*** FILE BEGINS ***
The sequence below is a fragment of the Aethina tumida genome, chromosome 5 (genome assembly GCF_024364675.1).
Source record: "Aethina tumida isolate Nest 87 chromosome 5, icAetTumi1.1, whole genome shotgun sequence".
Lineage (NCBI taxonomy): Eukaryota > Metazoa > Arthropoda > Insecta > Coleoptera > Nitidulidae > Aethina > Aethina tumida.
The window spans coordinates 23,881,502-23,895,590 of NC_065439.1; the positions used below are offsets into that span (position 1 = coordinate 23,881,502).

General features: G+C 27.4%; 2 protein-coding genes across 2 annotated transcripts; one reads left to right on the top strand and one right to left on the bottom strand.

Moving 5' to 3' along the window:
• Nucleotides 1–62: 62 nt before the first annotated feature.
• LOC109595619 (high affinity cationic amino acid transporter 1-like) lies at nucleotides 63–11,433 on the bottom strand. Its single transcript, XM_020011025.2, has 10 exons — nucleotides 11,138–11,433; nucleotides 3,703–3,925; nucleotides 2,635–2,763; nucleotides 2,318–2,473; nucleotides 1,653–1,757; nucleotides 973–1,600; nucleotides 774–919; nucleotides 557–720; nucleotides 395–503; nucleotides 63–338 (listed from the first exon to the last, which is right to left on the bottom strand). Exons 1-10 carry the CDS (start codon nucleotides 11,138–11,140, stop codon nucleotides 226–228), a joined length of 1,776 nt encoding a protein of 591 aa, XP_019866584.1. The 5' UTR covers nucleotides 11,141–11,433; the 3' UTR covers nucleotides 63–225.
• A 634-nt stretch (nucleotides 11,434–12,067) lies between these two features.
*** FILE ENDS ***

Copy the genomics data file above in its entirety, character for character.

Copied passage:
The sequence below is a fragment of the Aethina tumida genome, chromosome 5 (genome assembly GCF_024364675.1).
Source record: "Aethina tumida isolate Nest 87 chromosome 5, icAetTumi1.1, whole genome shotgun sequence".
Lineage (NCBI taxonomy): Eukaryota > Metazoa > Arthropoda > Insecta > Coleoptera > Nitidulidae > Aethina > Aethina tumida.
The window spans coordinates 23,881,502-23,895,590 of NC_065439.1; the positions used below are offsets into that span (position 1 = coordinate 23,881,502).

General features: G+C 27.4%; 2 protein-coding genes across 2 annotated transcripts; one reads left to right on the top strand and one right to left on the bottom strand.

Moving 5' to 3' along the window:
• Nucleotides 1–62: 62 nt before the first annotated feature.
• LOC109595619 (high affinity cationic amino acid transporter 1-like) lies at nucleotides 63–11,433 on the bottom strand. Its single transcript, XM_020011025.2, has 10 exons — nucleotides 11,138–11,433; nucleotides 3,703–3,925; nucleotides 2,635–2,763; nucleotides 2,318–2,473; nucleotides 1,653–1,757; nucleotides 973–1,600; nucleotides 774–919; nucleotides 557–720; nucleotides 395–503; nucleotides 63–338 (listed from the first exon to the last, which is right to left on the bottom strand). Exons 1-10 carry the CDS (start codon nucleotides 11,138–11,140, stop codon nucleotides 226–228), a joined length of 1,776 nt encoding a protein of 591 aa, XP_019866584.1. The 5' UTR covers nucleotides 11,141–11,433; the 3' UTR covers nucleotides 63–225.
• A 634-nt stretch (nucleotides 11,434–12,067) lies between these two features.